Why “Zimbabwe will never deal with cash shortages” – Supa Mandiwanzira


ICT Minister Supa Mandiwanzira gave his opening remarks of the Mobile money and digital payments conference that is happening today at Meikles Hotel. Before he started the official speech, he first passed a comment to the discussion that was held before his arrival. The discussion was on “Regulating Bank Charges and Mobile Money Tariffs – Balancing regulations and innovation”.

The minister started his comment with one sentence that caught many people off guard. He said, “Zimbabwe will never deal with cash shortages”. To some, this seemed absurd as the current state of the country seems to point to the fact that we are already dealing with cash shortages. However, there was more meaning behind what he had said so he expanded with the following.

Why will we never deal with cash shortages in Zimbabwe? he asked. Some Zimbabwean farmers produce a lot of tobacco and get paid around $3 per kg. Imagine the number of tobacco farmers in the country and how much they produce. It’s a lot and they all say that they want to get paid in cash. So even if money was printed so much such that there’s no cash shortage, the farmers would still not be able to be paid in cash because the amount is a lot.


This is especially true considering that there are other farmers that produce grains and they are in their bumper harvest now so imagine how much the amount would become. After giving this scenario, the minister of ICT then said “This shows that people have a confidence problem. We don’t have confidence in the products (mobile money platforms) that we are producing”.

He further explained by showing that the country needs to have trust worthy and reliable mobile payment solutions so that people will have confidence in receiving money in that form instead of getting cash. Addressing the issue of being able to print enough cash for the farmers alone, he said: “The challenge can be solved by technology, education and confidence in a system that works, will work anywhere and doesn’t charge them a lot.”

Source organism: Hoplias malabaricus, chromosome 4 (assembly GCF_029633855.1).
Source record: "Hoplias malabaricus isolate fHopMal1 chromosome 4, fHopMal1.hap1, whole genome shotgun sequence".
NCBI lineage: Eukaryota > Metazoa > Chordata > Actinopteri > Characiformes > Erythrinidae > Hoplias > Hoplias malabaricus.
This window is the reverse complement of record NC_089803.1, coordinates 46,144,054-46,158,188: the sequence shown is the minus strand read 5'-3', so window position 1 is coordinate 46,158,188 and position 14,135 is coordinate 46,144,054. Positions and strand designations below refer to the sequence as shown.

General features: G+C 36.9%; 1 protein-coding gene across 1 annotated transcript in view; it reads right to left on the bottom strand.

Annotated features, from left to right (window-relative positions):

His first statement might sound like a contradiction if you take it as an absolute that the country will never deal with cash shortages. However, if you look at it in the view of the country having a confidence problem then it makes sense. The minister gave examples of things that could happen in order for Zimbabwe to deal with the confidence problem.

If tomorrow everyone wakes up and they’re notified that all service station payments will attract a discount if we use a digital payment solution then people will run to adopt these technologies. Another example could be that all tobacco farmers that sell their tobacco at $3 per kg will get 20% extra if they get paid by a digital payment.

All these examples point out that regulators, sellers of goods, buyers of goods and mobile money platforms aren’t working together to provide incentives for people to use digital payments. Instead, the opposite is happening, when a person gets into a supermarket and wants to buy goods, they actually get a discount for using cash instead of the digital method.

All in all, the solution is in our hands but we just need to make it more attractive for people to consider using it. So in the end, it does make sense to say that “Zimbabwe will never deal with a cash shortage” because the country should deal with a confidence issue instead of the other one.

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